13. 13. The method of claim 11, wherein the non-volatile memory device comprises a flash memory device.
  14. 14. The method of claim 13, wherein the flash memory device comprises a Nand flash device.
  15. 15. The method of claim 11 wherein the steps of reading, identifying, and generating are performed for each unit of the plurality of units.
  16. 16. The method of claim 11 wherein the step of generating mapping table data is performed by a file system associated with the processing device.
  17. 17. The method of claim 11 wherein the processing device comprises a computer terminal.
  18. 18. The method of claim 17 wherein the mapping table data is stored in a random access memory in the computer terminal.
  19. 19. The method of claim 11, wherein the step of generating mapping table data is performed by a file system driver and a software translation layer.
  20. 20. The method of claim 11, further comprising a flag in one of the sub-units for indicating whether deleted sub-units in the one of the units are present.
  21. 21. A method for optimizing the initialization process for a non-volatile memory device on power-up of a processing device in which the non-volatile memory device is used, the method comprising:
    reading a last consecutive page associated with a plurality of sectors comprising a block of a plurality of blocks in the memory device;
    determining whether the last consecutive page is erased;
    reading the first page of the plurality of pages when the last consecutive page is erased;
    determining whether the first page has been erased;
    recording that the block has been erased when the first page has been erased; and
    repeating the procedure for all other blocks in the memory device.
  22. 22. The method of claim 21 wherein the non-volatile memory comprises flash memory.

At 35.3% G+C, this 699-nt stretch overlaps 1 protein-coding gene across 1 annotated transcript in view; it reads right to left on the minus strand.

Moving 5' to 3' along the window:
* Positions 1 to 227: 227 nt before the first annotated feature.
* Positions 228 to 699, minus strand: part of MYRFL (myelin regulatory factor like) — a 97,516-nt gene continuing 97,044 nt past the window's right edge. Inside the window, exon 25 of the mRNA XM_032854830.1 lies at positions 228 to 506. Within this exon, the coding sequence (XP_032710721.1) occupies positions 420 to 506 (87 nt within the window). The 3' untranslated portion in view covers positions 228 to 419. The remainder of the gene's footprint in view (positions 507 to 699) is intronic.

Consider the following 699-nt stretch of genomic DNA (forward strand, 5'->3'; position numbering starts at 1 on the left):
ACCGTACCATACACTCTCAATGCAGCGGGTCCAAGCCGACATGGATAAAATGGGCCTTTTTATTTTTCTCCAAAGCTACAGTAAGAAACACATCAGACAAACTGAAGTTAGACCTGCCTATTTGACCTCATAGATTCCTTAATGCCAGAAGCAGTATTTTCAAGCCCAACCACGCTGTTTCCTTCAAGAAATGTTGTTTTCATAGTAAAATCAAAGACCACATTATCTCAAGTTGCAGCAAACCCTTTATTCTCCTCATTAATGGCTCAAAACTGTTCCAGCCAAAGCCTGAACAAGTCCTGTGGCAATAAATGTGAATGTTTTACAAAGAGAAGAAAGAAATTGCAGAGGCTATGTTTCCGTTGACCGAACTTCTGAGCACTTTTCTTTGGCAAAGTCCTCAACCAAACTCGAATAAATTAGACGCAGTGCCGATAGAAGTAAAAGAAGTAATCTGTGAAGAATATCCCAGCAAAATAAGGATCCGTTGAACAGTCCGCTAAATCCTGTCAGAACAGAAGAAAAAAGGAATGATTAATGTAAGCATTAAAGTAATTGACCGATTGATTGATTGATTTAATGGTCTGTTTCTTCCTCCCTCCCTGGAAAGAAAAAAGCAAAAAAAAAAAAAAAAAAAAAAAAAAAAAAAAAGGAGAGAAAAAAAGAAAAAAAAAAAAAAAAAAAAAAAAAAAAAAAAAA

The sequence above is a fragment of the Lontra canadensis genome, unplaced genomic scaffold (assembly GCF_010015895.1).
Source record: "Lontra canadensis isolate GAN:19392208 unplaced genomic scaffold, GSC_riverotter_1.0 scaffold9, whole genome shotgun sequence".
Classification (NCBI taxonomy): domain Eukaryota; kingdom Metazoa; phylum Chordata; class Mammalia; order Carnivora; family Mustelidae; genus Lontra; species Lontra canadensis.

23. 23. The method of claim 22 wherein the flash memory comprises Nand flash memory.
  24. 24. The method of claim 21 wherein no other sector of the plurality of sectors associated with the block is read.
  25. 25. Computer-readable media embodying a program of instructions to perform a method of initializing a non-volatile memory device of a processing device in which the non-volatile memory device is used, the non-volatile memory device comprising a plurality of units, each unit comprising a known plurality of sub-units, each sub-unit comprising a logical unit number and a consecutive sub-unit count, the method comprising: reading one of the sub-units of one of the units; reading one or more additional sub-units when the consecutive sub-unit count of the one of the sub-units indicates that not all sub-units associated with the one of the units are consecutive; identifying the logical unit number of the sub-unit; and generating mapping table data for the one of the units without reading all of the sub-units in the unit.
  26. 26. A method of generating mapping table data for a memory block within a non-volatile memory device on power-up of a processing device in which the non-volatile memory device is used, the block comprising a plurality of pages, the method comprising:
    reading a page of the block;
    identifying a consecutive sector count associated with the page; and
    recording mapping table data for the block without reading all of the pages in the block when the consecutive sector count indicates that consecutive sectors are present in the block.
  27. 27. A processing device comprising a non-volatile memory device, the memory device comprising a block of pages, the processing device further comprising media embodying a program of instructions executable by the processing device to perform a method of generating mapping table data for a memory block within a non-volatile memory device on power-up of a processing device in which the non-volatile memory device is used, the block comprising a plurality of pages, the method comprising reading a page of the block; identifying a consecutive sector count associated with the page; and recording mapping table data for the block without reading all of the pages in the block when the consecutive sector count indicates that consecutive sectors are present in the block.